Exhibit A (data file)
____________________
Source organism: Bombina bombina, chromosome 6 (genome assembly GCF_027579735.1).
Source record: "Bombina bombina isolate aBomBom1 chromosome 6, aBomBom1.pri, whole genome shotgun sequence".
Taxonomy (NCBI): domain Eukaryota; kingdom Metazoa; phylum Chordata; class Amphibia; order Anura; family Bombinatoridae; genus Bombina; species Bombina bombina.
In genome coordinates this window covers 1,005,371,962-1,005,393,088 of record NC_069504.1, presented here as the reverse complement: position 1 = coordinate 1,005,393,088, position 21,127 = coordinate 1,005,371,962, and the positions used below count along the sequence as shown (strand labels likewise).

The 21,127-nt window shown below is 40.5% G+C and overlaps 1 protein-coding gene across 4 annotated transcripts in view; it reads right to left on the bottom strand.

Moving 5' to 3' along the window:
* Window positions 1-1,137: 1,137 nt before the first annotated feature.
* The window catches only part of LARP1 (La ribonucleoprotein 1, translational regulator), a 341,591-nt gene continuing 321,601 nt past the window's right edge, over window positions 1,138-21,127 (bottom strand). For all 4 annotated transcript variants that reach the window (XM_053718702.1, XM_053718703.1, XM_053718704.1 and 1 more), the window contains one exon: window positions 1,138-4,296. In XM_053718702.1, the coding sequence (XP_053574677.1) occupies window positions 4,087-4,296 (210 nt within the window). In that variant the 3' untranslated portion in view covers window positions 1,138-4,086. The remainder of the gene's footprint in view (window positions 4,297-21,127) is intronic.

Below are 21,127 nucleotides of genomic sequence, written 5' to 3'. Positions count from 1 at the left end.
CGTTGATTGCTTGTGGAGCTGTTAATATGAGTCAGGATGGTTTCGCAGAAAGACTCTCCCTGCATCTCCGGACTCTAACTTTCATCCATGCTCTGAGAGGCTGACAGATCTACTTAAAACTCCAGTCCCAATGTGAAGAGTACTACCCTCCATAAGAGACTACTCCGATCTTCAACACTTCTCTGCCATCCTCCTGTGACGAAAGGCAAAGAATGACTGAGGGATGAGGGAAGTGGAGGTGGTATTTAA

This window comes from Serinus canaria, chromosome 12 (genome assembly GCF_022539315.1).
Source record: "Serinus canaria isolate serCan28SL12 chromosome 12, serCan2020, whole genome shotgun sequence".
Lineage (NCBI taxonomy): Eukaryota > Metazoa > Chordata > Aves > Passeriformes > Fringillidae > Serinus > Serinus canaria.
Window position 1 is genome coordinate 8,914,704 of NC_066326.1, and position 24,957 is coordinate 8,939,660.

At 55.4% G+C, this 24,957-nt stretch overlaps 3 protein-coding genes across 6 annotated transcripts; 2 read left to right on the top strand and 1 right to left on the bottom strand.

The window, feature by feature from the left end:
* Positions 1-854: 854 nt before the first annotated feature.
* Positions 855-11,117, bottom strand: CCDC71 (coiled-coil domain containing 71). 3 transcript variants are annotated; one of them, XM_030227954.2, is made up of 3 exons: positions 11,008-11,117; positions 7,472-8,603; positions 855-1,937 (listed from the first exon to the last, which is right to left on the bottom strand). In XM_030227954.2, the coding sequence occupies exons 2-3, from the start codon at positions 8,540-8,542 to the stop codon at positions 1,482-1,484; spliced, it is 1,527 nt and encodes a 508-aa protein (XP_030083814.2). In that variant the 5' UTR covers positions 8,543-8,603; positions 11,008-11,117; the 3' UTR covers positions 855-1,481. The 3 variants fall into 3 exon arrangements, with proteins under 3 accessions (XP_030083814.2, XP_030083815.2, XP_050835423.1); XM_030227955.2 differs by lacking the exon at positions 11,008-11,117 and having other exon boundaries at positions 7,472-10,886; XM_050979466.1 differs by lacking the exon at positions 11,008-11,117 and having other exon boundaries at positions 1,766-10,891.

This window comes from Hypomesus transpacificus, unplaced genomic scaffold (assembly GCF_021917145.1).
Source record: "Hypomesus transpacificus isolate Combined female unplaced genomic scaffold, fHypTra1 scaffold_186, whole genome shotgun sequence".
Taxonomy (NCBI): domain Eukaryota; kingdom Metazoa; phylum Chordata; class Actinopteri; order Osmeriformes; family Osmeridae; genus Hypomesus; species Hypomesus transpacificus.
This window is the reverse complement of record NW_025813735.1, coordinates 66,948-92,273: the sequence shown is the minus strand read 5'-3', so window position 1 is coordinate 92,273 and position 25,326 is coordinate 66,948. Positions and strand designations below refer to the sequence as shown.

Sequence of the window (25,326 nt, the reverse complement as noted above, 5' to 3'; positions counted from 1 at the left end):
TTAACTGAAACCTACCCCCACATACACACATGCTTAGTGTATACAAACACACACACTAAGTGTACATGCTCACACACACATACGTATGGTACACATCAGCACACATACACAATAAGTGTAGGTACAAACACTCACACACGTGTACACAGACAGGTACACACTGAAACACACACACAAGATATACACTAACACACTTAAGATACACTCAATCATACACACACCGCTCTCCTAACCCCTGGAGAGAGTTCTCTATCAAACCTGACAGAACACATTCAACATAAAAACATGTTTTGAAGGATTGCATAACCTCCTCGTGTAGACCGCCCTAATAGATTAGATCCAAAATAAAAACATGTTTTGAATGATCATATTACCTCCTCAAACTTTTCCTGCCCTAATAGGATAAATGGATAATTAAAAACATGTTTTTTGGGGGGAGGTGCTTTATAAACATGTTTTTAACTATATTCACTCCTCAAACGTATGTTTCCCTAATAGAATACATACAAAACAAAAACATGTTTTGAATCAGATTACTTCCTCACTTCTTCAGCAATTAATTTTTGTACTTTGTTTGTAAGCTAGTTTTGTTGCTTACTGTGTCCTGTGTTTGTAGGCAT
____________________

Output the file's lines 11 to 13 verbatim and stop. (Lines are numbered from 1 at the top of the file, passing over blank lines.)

This window comes from Serinus canaria, chromosome 12 (genome assembly GCF_022539315.1).
Source record: "Serinus canaria isolate serCan28SL12 chromosome 12, serCan2020, whole genome shotgun sequence".
Lineage (NCBI taxonomy): Eukaryota > Metazoa > Chordata > Aves > Passeriformes > Fringillidae > Serinus > Serinus canaria.